Let’s Get Physical
A couple days ago I did something that I haven’t done in quite a long time. Downhill skiing? Ballroom dancing? Mountain climbing? No, none of that. I took a walk. A walk? This might seem like not that big of a deal, but to me it was. I’ve basically been a lethargic and sickly couch potato for months on end, getting absolutely zero exercise other than lifting the TV remote control.
My walk wasn’t just some dinky little thing either. I went on a three-mile walk outside in the cold and snow (thank you, Minnesota)! It might have been a bit foolish to go from no activity for several months to suddenly walking a brisk 5k, but I did it anyway. And it felt great! I want to do it again, and soon. Getting back into the habit of regular exercise is a resolution that I want to jump on as soon as possible. My RA and the rest of me desperately need it right now and I know it would make me feel so much better.
What’s up with those happy, exercise endorphins anyway? I had forgotten about them and just how good exercise can feel–even in the midst of some level of pain. By the end of my walk, my heart rate had noticeably increased, my cheeks were red and warm, and I had even worked up a bit of a sweat. I could just about feel my poor, stagnant blood beginning to pump and surge through my veins. I was sore and tired and sweaty. But I felt alive again.
Importance of RA-friendly exercises
Why is it so hard to exercise when you have RA? Well, the simple and obvious answer is this: PAIN! Who wants to exercise and move their body more when it already hurts? Unless you have some weird masochistic tendencies, I would say “nobody.” However, the strange thing about RA is that exercise can actually help with the pain and fatigue of the disease. How can this be?
According to the American College of Rheumatology (ACR), “exercise and arthritis can and should coexist. People with arthritis who exercise regularly have less pain, more energy, improved sleep and better day-to-day function.”
The ACR also states that “physically active individuals are healthier, happier and live longer than those who are inactive and unfit. This is especially true for people with arthritis.” Finding the safe and right kind of exercise for your body and RA is therefore extra important, especially since certain kinds of exercise can harm and trigger flare-ups.
Challenges of exercising with RA
Personally, there aren’t many forms of exercise that I can do because of my RA, which is beyond frustrating–especially since I used to be very physically active as a teenager before I got arthritis. The main problem that hinders my ability to exercise is my “bad” ankle. My right foot and ankle are constantly swollen and painful to some degree (and suffered through two surgeries), no matter the state of my RA. Walking, standing, driving, or doing anything weight-bearing on that foot/ankle does not lend well to exercise.
Running as a sport or form of exercise is absolutely out of the question for me. So is hiking, climbing, or even just taking leisurely walks. But what about that 5k walk I just went on? Yes, I know. I did it and it felt good, however the walk also did somewhat flare up my bad foot and ankle. I suspect the cold weather might have also had some kind of numbing effect that didn’t make walking as painful as it usually is.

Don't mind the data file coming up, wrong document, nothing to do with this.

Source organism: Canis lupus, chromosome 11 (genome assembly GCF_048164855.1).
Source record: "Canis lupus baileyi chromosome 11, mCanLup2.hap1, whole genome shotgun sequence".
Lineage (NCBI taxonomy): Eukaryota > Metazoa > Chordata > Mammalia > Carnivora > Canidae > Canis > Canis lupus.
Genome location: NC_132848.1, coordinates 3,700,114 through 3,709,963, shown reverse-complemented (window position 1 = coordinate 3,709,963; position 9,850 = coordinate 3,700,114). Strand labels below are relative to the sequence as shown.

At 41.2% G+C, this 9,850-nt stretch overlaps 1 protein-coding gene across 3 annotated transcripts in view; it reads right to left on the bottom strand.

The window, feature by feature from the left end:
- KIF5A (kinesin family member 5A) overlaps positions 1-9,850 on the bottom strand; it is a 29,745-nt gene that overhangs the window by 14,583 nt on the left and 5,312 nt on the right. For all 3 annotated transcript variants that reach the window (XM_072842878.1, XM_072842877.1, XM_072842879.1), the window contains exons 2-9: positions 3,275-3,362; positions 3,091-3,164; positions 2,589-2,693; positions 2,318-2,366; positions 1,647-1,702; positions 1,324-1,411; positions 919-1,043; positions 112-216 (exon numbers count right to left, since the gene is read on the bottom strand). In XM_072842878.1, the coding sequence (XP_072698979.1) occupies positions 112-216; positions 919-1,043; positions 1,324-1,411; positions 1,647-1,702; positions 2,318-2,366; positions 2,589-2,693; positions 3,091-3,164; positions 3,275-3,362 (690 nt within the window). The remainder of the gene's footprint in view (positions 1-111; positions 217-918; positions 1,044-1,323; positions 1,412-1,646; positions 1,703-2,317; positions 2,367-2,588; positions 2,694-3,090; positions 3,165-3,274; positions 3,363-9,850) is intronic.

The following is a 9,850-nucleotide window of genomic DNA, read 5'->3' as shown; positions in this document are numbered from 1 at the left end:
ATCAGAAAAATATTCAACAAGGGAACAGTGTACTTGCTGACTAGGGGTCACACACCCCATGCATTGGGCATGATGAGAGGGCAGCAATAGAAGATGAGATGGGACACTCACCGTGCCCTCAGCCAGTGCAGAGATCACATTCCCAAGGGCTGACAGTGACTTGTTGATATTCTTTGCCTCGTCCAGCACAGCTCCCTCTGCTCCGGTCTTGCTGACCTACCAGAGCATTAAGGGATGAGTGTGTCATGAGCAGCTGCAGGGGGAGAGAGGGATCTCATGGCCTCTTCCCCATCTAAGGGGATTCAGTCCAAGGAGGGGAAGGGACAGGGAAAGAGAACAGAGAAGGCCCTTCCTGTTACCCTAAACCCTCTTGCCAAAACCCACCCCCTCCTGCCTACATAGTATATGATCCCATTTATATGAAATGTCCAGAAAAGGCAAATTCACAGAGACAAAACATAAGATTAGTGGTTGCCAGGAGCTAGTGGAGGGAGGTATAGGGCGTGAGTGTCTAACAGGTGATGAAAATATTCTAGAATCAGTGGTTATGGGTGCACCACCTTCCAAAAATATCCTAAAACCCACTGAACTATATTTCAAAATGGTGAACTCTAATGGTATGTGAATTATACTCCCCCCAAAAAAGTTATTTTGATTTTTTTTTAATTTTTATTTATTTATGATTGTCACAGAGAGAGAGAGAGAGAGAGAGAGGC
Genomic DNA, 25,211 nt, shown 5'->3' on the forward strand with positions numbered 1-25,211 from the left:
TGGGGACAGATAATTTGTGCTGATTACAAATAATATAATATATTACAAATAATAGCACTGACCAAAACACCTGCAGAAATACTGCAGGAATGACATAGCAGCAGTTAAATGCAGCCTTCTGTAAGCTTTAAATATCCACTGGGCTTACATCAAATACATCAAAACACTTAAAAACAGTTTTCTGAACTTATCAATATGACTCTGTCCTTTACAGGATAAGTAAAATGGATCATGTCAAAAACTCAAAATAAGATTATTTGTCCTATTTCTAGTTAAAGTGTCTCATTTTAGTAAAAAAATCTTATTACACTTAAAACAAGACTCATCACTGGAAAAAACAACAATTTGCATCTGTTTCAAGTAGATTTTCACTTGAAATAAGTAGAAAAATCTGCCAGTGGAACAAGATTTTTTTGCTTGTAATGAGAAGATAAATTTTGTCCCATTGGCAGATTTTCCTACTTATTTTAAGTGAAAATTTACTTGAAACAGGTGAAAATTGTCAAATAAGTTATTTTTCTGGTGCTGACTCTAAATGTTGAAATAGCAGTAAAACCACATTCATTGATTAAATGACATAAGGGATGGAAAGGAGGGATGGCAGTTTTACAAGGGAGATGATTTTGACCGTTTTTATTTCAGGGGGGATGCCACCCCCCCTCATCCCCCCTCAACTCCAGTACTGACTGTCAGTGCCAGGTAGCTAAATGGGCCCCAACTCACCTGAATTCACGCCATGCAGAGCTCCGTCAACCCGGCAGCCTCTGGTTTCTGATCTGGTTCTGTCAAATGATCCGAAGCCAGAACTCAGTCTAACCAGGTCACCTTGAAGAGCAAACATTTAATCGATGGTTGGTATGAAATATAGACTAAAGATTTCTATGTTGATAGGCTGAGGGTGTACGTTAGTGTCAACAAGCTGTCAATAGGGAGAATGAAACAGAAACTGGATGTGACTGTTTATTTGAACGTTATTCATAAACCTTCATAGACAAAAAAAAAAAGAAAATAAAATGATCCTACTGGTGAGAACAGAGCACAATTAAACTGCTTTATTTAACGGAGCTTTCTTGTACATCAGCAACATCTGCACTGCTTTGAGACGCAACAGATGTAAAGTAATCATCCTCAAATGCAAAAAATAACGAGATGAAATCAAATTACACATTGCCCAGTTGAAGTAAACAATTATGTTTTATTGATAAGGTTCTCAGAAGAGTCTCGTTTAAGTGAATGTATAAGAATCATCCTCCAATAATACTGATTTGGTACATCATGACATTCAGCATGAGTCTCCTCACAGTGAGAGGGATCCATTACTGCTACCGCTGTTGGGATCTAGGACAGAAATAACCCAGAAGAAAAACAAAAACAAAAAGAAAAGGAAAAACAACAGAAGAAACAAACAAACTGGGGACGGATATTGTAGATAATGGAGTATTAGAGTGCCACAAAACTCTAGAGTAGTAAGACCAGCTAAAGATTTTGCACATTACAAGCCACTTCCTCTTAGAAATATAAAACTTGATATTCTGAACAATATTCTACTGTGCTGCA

Finding RA-friendly exercises
So what kind of exercise can I do? I think I’ve written about this before, but one activity I really enjoy doing and that doesn’t bother my joints too much, is riding my bike. Sadly, I’m not able to ride my bike year-round due to living in the lovely, frigid state of Minnesota. There are some adventurous wacky people who are hardcore bikers and ride even during the winter months here. How they can do this without being scared to death of ending up as frozen roadkill is beyond me. There’s no way you’d get me on a bike, pedaling and sliding across snow and ice in the middle of traffic. So yeah, biking isn’t the perfect answer to my exercise problem.
Swimming is, of course, the best form of exercise for me and probably everyone else who has RA. It’s a great cardiovascular workout yet it doesn’t put a lot of pressure on your joints. It also just feels really wonderful and relaxing, bobbing up and down and gliding through the water.
My main excuse for not swimming or doing other types of water/pool exercises is a pathetic one, I know. I’m basically just lazy and I don’t want to drive to the pool on a regular basis. I also don’t particularly like walking around in public in a swimsuit or having to deal with after-swimming showering, sopping wet towels and things, and getting dressed in a locker room with saggy senior citizen ladies who don’t mind parading around in the buff. But other than those things, yes, swimming is perfect!
But seriously, I admit that swimming is the best and safest way for me to exercise, even with the embarrassing swimsuit hazards, and I fully intend to go back to the pool as soon as I can. But in the meantime, I will try to attempt a few more walks around my favorite path, making sure to listen to my body the entire way, and to not push myself too much or too far. I also hope that spring will one day come again and I can hop back on my good old bicycle.
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